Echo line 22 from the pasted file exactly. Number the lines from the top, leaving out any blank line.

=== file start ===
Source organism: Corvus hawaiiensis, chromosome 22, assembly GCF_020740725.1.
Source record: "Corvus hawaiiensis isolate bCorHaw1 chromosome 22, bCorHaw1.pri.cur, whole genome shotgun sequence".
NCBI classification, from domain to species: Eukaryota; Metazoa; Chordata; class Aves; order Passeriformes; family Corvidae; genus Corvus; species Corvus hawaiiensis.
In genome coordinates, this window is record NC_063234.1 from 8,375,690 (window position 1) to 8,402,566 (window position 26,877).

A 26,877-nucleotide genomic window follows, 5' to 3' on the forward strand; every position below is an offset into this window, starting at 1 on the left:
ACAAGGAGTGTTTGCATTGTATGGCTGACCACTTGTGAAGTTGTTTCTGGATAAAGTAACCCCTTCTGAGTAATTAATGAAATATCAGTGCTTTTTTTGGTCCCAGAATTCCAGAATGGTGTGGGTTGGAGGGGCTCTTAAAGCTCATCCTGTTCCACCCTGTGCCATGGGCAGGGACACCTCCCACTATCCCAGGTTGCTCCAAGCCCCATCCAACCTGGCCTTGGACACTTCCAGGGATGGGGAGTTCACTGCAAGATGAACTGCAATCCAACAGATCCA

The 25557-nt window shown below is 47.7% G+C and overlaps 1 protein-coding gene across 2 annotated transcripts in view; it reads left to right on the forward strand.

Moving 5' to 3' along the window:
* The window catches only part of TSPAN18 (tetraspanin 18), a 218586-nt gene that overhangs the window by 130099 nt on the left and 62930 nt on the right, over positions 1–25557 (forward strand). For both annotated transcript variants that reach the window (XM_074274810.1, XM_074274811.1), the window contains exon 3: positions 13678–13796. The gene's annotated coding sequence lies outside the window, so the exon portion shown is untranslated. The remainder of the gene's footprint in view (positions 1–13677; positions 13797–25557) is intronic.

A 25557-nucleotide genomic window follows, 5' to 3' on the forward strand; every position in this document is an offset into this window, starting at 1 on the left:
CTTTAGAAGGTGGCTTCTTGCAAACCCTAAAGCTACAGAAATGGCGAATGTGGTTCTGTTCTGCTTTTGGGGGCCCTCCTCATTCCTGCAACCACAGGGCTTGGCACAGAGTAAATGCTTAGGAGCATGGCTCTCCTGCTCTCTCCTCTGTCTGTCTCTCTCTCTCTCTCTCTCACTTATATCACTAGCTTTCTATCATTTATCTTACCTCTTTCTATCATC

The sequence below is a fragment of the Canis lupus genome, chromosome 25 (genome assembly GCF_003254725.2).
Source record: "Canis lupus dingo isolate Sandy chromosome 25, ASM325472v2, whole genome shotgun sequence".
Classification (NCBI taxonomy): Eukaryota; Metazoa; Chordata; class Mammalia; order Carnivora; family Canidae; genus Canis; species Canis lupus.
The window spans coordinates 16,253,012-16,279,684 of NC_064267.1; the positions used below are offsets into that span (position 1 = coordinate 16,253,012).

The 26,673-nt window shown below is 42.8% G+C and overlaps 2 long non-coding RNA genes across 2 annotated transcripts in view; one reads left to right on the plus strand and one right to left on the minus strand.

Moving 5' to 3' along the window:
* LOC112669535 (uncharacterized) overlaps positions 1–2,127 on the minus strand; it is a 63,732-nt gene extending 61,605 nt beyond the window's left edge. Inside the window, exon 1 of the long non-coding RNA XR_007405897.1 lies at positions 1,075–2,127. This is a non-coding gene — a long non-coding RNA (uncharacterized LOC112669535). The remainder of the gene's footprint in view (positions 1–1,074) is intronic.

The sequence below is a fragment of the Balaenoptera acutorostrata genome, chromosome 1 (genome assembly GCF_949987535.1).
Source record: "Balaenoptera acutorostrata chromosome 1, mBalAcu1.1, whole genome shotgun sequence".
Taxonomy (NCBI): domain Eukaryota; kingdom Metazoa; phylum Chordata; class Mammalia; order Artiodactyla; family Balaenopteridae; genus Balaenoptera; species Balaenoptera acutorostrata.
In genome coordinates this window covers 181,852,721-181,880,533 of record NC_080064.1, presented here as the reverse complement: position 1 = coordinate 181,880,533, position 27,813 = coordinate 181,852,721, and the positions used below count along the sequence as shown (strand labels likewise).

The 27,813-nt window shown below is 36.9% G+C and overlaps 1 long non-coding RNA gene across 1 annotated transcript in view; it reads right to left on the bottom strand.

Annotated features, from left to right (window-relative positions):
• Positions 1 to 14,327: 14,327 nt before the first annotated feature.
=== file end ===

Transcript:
In genome coordinates this window covers 181,852,721-181,880,533 of record NC_080064.1, presented here as the reverse complement: position 1 = coordinate 181,880,533, position 27,813 = coordinate 181,852,721, and the positions used below count along the sequence as shown (strand labels likewise).